In the build up to Sunday’s England game, during it and in the feverish disappointed aftermath people behaved disgustingly.
Some pulled up trees while others chanted and sang. Some drunkenly exposed themselves and – worst of all – some subjected our best players to atrocious racist abuse.
Those responsible for these shameful acts have been roundly and rightly condemned – in the press, on TV, on radio and on social media. It’s been heartening to see such strong pushback.
Those who behaved so badly have been called lots of words accusing them of lacking intelligence.
These are words I once used. When I heard others use them I approved if I thought the subject of the insult deserved it.
Now I try not to use language like this.
I get fidgety and uncomfortable when others do and wince when I slip up.
Sometimes – not always because it is hard to do – I ask people not to use such words and explain why.
One thing binding all these insults together is they are reserved for people we believe to be ‘stupid.’
We use them out of anger and frustration when we see behaviour we cannot understand or easily explain.
“That man’s just torn down a beautiful sapling – what an idiot!”
“That woman just cut me up at the lights – retard!”
And so on.
I think the line of thought goes that stupidity – lack of intelligence – learning disability – is a root cause of terrible behaviour. That people who learn slower than others are more likely to do destructive and damaging things.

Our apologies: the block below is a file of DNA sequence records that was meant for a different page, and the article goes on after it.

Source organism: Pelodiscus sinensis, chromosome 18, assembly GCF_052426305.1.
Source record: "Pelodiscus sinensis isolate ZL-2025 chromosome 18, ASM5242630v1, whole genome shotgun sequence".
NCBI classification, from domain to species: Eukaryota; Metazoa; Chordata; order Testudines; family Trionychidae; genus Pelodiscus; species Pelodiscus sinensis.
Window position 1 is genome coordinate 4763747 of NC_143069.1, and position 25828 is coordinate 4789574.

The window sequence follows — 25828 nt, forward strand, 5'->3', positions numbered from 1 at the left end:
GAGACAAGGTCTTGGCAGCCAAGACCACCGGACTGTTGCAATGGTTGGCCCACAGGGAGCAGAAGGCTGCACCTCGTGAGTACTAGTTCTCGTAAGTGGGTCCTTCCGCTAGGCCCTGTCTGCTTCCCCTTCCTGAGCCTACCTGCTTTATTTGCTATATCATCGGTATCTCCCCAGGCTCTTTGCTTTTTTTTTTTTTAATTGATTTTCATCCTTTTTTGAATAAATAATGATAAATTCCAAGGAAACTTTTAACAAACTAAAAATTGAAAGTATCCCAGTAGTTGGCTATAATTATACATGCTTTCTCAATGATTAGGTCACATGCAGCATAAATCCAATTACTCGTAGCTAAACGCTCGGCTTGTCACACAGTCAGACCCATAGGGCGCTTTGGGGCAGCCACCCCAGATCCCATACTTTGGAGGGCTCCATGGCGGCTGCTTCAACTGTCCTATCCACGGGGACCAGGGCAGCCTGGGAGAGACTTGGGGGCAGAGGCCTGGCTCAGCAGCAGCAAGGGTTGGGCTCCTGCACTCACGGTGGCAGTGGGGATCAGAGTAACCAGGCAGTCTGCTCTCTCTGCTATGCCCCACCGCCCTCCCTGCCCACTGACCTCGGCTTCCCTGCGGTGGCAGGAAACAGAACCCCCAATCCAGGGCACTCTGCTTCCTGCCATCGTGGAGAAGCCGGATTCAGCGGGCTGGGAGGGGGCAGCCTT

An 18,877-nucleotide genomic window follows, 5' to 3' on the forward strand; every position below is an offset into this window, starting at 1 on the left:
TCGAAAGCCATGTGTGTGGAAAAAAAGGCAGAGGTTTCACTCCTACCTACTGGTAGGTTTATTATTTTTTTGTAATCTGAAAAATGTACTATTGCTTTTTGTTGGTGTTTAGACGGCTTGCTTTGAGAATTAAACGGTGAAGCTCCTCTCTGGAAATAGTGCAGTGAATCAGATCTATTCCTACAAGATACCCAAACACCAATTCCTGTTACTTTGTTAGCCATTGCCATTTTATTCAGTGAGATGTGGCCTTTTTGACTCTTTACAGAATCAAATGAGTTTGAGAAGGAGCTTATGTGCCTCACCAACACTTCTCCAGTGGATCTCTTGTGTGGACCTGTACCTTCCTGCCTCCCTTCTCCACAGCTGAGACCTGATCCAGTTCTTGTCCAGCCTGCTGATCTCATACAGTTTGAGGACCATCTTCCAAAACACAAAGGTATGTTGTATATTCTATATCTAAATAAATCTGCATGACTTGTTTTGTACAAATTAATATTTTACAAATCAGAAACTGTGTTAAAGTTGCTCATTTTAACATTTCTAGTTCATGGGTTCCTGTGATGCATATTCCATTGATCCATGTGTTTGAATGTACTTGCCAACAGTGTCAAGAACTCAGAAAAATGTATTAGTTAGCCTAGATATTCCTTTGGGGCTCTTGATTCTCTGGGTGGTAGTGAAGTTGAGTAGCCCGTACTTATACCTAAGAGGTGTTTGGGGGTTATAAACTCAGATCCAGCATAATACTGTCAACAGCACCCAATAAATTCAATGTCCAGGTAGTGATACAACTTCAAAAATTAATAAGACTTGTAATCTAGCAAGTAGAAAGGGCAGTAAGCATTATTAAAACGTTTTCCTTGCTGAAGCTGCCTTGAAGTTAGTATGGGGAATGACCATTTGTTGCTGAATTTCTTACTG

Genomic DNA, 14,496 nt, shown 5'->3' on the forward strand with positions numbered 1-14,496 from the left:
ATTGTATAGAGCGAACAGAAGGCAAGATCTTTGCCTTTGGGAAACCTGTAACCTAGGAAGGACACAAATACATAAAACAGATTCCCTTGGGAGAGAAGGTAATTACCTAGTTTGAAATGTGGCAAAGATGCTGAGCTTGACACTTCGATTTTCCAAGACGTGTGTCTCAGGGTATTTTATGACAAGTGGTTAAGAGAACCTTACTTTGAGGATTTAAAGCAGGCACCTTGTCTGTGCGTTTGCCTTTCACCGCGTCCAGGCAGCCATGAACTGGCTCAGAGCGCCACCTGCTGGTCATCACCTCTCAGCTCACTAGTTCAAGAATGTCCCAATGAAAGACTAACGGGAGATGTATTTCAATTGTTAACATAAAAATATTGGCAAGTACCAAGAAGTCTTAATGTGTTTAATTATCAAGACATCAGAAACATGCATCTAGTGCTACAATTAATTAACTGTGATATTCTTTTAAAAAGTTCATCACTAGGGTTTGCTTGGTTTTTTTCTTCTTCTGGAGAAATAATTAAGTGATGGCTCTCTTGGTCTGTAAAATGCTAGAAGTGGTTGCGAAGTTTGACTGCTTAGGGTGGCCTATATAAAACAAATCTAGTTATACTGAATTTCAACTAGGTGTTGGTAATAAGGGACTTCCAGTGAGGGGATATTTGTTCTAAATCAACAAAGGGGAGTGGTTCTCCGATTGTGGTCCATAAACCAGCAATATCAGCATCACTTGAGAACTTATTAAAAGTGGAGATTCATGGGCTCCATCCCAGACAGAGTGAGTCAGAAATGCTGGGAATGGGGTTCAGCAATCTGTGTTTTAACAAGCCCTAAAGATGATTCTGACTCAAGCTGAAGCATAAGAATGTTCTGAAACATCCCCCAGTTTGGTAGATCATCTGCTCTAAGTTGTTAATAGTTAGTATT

This is odd
To my knowledge nobody involved in the vandalism, public indecency or shocking racism we saw last week had a learning disability. There is no evidence any of these awful acts were perpetrated by people who had any difficulties learning at all. Were we to go further we would easily find historical evidence demonstrating some of the greatest crimes ever committed on humanity were inflicted by very clever people.
While we all have the capacity to do good and to do evil there’s no causal relationship between levels of intelligence and ethical behaviour.
So why are words used to describe lack of intelligence often insults?
We do it because when we describe someone as, for example, an idiot what we really mean is they are a bad person. We use the words like cretin and retard because we have been conditioned to think of intelligence as a moral virtue. Doing this is innately comfortable – it insulates us from having to think about the potential in all humans – including ourselves – to do wicked things. As in “only stupid people are bad and I’m not stupid so I can’t be bad.”
Clever is good. Not clever is bad. Clever people do good things. People who aren’t clever do bad things.
For lots of us this is very upsetting.
Those of us who learn slowly and those of us who love people who learn slowly are forced to play an unwinnable game with demonstrably nonsensical rules.
Much of intelligence – like physical beauty – is innate and those who have less of it cannot do anything about the genes they were born with. If we equate slower learning with being a worse person then we condemn those who learn slowly to marginalisation, vulnerability and abuse. We obscure positive characteristics and make it much harder for people with learning disability to be accepted and fully seen as they are.